Dilbert

“Finish this project on time, Baweler, or I’ll have your head.”

“Yes, sir, Mr. Fistula,” I said.

“Have you hired an extra engineer like I told you?”

“Yes, sir,” I said.

“That’s money the company is bleeding, on your head if you’re late.”

“Yes, sir.”

Mr. Fistula moved off down the hall. I lapsed back into my office. Snuck a little pick-me-up out of the bottom drawer.

Flixie poked her head in.

“The new man is here,” she said.

I told her to send him in.

“Dilbert?” I said, when he entered.

He nodded and started to sit down in the chair I keep empty in front of my desk.

“Don’t sit,” I said. “You won’t be staying. Flixie will show you to your assigned work area. You understand the schedule? Our deadline? Why you’re here?”

He opened his mouth to reply. I held up my hand.

“A simple nod will suffice,” I said.

He nodded. Flixie would put him at the desk of a loser I had just fired, back next to the men’s restroom.

I made a motion of dismissal.

It seems to me now, thinking back, that he stood there just a moment too long, as if he were thinking, or perhaps considering a reply, or some other sign of rebellion. It seems to me now that I should have fired him on the spot. But I’m a softy. That’s my little weakness.

He turned and left my office.

I spent the day variously napping, working out in the executive gym, and chewing out recalcitrant engineers. Our project was on track.

At the end of the day, I told Flixie she could come have a drink and dinner with me. She gave me that big Flixie smile of gratefulness.

The week went on like that, but with one disturbing difference at the end of it. On Friday, I again told Flixie she could spend the evening with me, but this time she made a moue.

“I can’t come, Mr. Baweler,” she said. “I’ve got to show Dilbert the town.”

“Dilbert?” I said. “You’re going out with Dilbert? He’s only an engineer, and a new one at that.”

“He seems real smart, Sir. He seems like a real comer.”

“But I’m your boss,” I said.

Her brow darkened.

“All right, all right,” I said. “Show him the town if you like.”

She gave me that Flixie smile. This time, however, there were no drinks and dinner behind it, or anything else that would be fun. Not for me at least.

It dawned on me then and there that this Dilbert fellow was already, after only one week, destroying our group morale. He had to go. Yet, when I asked around, it seemed that a timely completion of our project depended upon him. To hear the other engineers tell it, he was carrying them all on his back.

It seemed that I must let him stay for the moment.

“Flixie,” I said, “I don’t get it. I gave you that seat by the window. I gave you a raise. I see to it that you don’t have to do anything all day. All I ask in return is your friendship, if you know what I mean and I think you do.”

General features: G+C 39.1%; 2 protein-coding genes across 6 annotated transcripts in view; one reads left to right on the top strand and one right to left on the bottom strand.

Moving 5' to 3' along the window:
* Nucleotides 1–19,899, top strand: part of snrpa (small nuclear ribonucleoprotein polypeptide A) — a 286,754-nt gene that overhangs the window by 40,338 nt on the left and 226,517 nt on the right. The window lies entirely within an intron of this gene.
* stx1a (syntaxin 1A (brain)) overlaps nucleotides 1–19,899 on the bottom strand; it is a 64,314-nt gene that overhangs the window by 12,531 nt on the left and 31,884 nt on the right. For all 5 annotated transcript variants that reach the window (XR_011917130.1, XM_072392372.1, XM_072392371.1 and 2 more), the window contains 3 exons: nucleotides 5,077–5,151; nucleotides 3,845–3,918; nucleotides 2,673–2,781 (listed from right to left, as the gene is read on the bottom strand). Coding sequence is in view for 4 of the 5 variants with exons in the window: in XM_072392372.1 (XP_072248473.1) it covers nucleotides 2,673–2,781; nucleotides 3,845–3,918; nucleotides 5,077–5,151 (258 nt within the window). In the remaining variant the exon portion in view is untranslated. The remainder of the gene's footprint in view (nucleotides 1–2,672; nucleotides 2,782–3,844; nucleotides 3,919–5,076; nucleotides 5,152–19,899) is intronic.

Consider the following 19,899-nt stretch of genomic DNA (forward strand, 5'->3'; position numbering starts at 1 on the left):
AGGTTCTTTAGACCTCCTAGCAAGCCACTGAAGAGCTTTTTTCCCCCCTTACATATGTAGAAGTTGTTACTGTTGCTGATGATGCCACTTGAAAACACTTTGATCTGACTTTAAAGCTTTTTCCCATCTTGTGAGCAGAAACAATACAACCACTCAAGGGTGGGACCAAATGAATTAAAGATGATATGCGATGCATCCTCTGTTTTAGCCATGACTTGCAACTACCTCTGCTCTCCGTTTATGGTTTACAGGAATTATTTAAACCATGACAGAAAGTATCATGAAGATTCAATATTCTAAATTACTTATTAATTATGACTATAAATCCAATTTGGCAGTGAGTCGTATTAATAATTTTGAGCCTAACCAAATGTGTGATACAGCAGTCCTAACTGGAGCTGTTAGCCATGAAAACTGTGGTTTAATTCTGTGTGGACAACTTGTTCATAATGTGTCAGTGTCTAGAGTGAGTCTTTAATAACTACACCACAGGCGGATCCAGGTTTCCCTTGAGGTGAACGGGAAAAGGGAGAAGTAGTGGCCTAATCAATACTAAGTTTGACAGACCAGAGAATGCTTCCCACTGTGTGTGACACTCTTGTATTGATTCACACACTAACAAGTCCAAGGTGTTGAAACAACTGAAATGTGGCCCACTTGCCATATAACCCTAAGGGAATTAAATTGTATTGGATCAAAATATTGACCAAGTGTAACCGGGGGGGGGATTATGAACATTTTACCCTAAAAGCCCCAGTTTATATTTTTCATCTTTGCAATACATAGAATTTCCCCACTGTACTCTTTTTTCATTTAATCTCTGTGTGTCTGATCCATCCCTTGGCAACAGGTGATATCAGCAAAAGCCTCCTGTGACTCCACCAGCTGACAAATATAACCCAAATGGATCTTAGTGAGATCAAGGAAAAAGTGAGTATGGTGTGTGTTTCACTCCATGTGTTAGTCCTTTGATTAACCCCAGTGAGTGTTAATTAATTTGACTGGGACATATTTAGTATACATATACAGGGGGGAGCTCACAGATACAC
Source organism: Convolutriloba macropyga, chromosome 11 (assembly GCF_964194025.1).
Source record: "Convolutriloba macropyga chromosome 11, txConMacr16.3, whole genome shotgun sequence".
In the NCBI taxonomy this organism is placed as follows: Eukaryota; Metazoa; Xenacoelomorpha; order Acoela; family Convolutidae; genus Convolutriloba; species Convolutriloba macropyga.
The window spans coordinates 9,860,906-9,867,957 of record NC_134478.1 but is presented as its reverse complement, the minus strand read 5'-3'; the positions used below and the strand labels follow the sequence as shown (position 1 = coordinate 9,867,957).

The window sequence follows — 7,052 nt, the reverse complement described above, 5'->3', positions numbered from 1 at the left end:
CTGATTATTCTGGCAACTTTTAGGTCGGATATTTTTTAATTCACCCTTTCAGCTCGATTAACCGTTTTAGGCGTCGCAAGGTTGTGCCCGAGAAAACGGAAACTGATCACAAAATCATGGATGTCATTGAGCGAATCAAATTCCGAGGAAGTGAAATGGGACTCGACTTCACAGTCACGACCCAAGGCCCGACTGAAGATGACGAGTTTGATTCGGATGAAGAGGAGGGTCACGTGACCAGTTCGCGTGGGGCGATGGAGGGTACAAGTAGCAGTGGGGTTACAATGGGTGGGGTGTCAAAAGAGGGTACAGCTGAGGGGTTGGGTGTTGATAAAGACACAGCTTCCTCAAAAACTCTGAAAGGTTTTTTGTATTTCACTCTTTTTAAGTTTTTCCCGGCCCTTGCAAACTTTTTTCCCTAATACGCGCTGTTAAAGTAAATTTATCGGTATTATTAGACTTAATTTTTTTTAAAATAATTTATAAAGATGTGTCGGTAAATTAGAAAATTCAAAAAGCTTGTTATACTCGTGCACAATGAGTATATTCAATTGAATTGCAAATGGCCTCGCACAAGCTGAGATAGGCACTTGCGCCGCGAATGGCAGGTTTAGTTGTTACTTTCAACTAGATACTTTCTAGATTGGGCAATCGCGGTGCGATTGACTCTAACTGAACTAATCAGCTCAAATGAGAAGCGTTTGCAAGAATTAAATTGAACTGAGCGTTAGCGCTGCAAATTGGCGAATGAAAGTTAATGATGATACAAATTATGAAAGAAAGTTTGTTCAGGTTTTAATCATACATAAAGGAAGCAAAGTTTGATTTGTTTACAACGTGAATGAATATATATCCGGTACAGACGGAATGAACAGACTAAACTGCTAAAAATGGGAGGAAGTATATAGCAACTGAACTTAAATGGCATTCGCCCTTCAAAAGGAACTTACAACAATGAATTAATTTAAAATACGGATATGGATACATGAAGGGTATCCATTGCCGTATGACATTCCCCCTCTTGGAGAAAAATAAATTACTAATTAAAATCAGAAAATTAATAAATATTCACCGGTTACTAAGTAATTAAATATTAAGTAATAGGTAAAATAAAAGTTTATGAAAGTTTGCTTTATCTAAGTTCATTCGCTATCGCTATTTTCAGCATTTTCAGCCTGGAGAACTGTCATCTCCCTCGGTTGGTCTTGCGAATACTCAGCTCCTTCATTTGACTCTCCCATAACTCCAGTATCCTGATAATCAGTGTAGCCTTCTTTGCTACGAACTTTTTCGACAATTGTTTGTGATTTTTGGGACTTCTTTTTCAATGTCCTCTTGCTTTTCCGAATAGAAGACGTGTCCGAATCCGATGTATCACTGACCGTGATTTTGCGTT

“You have my friendship,” she said, giving me a hug in my office with the door closed.

“Not here,” I said. “I don’t want your friendship here. I want your friendship tonight.”

That was not to be, however, not with Mr. Special around. A hug during the day, yes; her friendship during the night, no. She must minister to Lord Dilbert. I began constructing the trail of paperwork that I would soon use to dispatch him from our midst.

“I’m hearing good things about your project,” Mr. Fistula said to me.

“We’re on track, Mr. Fistula,” I said. “We’re committed, we’re dedicated, we’re producing.”

“What about this new man, Dilbert? I hear great things about him, too.” Mr. Fistula didn’t sound happy about it. “Are we going to have to keep him on the payroll going forward?”

I shook my head and pulled a long face. It wasn’t hard.

“I don’t know,” I said with a doubtful tone in my voice. “We may be making progress in spite of him, not because of him. He may be the fox in the hen house. He may be the wolf in sheep’s clothing.”

“I see,” Mr. Fistula said. “You’re…”

“…documenting my concerns? Yes. The trail will be there if and when needed. No fear.”

“Good. The man is an added expense that we don’t need. In addition, there are rumors that he is fraternizing with his co-workers. I won’t tolerate that. It’ll be your head if we’re pouring money down the toilet for no good reason and if outsiders are stealing our hens and sheep, as you would put it.”

“Yes, sir, Mr. Fistula.”

I called Dilbert into my office that afternoon. A paper trail by itself is not enough to scoot somebody out the door without risking legal repercussions. So many of the lumpen are litigious these days. Bump into a needlessly careless pedestrian with your car and the next thing you know, the fellow is suing you from his hospital bed.

Termination action, when the time is right, requires that you have dialoged with the worker, warned him, warned him again, worked with him to straighten him out, created a plan for him, etc., etc. I’ve found that reading the riot act to the fellow a time or two is sufficient to cover all this.

When Dilbert came in, he eyed the chair in front of my desk. I gave my head the most minute back-and-forth no-no move. He remained on his feet.

“How’s it going, Dilbert?” I said. I pushed my chair back so that I could put my feet up on my desk.

“The project is on track, if that’s what you mean,” he said.

“Yes, development has been purring along,” I said. “Exceeding expectations.”